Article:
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The Railway that Refused to Die

Ecuador & Galápagos

Ecuadorean Ball Games

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Shopping in Ecuador

Like in all of Latin America, fútbol (football or soccer) is played by young and old throughout Ecuador. 

In addition, there are a number of traditional ball games which are part of the fabric of the country, either unique to Ecuador or shared with one of its neighbours. It is generally men who play and a fair bit of swearing accompanies the action. In many cases betting among the spectators make the game all the more exciting. 

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Walk by a park in any city or town in the late afternoon and you will see a crowd cheering around a volleyball court. If you pay close attention, you will see that there are only three players on either side of the court and that the ball is handled in a way not permitted in ordinary volleyball. This is ecuavolley or voli, Ecuador’s very own sport.

A unique form of paddle ball most commonly played in the northern and central highlands is pelota nacional (the ‘national’ ball game), requiring considerable strength. It is also known as pelota de tabla (board ball) for its impressive paddles or tablas. A 1m-long square wooden paddle with rubber spikes weighing about 1.5kg is used for batting and another, up to 6kg, for returning the heavy natural rubber ball. The paddle is secured to the forearm with a leather glove. There are five players on either side of the court and the rules are like those of tennis. Pelota nacional is played in the afternoons in the Yacucalle neighbourhood of Ibarra, south of the bus station, and in Quito on weekends at Parque La Carolina and in the southern neighbourhoods of Mena 2 and Quito Sur.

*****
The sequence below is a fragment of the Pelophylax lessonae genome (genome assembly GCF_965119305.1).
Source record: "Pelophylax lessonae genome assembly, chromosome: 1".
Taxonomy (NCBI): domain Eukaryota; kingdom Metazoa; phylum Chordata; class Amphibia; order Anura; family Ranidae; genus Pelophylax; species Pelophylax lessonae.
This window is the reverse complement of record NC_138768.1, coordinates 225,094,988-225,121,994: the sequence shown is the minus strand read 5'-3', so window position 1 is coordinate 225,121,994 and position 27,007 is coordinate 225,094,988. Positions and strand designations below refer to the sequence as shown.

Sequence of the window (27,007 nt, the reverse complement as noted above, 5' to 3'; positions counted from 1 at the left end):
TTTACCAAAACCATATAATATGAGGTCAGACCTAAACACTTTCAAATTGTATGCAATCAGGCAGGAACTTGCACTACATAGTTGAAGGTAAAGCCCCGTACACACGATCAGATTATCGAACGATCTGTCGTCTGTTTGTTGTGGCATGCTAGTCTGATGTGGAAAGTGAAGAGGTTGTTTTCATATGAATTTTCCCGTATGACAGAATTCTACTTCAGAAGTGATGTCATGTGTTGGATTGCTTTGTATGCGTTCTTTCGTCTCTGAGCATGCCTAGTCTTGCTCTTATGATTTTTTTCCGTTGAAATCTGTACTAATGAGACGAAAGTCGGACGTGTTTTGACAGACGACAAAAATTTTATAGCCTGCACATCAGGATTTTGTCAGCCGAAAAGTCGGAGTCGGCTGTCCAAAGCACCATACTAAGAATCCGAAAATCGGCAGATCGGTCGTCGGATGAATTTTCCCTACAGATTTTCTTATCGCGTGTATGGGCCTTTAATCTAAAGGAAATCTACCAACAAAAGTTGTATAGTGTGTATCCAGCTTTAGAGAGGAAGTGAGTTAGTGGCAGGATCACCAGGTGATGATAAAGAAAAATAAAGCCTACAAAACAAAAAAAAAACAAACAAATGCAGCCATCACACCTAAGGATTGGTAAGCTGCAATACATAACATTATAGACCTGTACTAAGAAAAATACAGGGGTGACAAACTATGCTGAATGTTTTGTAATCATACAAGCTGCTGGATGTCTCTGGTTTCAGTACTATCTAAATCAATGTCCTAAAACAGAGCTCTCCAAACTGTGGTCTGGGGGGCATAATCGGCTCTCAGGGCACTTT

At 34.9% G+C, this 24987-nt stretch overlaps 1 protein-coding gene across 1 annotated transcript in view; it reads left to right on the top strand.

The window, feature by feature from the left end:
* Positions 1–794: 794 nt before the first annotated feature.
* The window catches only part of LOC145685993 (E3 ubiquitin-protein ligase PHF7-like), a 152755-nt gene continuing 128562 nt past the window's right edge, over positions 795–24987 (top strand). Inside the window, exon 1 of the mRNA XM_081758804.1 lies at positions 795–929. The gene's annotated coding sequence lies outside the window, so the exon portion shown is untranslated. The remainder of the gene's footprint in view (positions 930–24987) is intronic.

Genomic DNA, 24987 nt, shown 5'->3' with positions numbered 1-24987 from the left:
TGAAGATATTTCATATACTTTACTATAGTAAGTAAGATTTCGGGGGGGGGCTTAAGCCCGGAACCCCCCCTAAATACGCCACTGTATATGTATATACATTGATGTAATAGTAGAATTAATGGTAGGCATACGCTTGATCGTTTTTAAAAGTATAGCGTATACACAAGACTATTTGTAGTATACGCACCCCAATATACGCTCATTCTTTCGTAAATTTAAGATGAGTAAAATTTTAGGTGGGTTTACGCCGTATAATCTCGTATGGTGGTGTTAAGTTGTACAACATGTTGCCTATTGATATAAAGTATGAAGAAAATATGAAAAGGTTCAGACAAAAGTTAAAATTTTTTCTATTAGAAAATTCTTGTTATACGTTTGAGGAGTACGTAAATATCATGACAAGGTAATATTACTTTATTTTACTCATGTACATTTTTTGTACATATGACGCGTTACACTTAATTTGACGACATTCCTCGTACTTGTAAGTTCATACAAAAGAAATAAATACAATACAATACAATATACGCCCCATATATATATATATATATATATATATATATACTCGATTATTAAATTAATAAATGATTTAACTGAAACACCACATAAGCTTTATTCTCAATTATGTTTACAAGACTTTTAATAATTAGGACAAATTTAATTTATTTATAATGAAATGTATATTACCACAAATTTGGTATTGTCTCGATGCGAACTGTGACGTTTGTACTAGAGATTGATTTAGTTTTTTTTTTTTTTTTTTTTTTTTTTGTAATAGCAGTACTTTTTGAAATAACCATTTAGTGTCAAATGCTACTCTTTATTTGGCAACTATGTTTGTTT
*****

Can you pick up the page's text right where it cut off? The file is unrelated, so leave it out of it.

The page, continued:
A similar game, also played in the north is pelota de guante (glove ball), where the ‘glove’ is really a wooden disk around 35cm in diameter, covered in leather and studded with thick nails on one surface. Also similar is pelota de mano (hand ball), where a rubber or leather ball is struck with the hand. 

Bolas is yet another popular game. The term refers to marbles, also known as canicas. These are placed inside a circle and each player tries to hit their opponent’s pieces. In a similar fashion, large steel balls (bolas de acero) are propelled from about 50m away to a court with an inner circle of small balls or palm fruits (coquitos). This game called bolas or cocos, is played in the central highlands and in Quito at Parque El Ejido.

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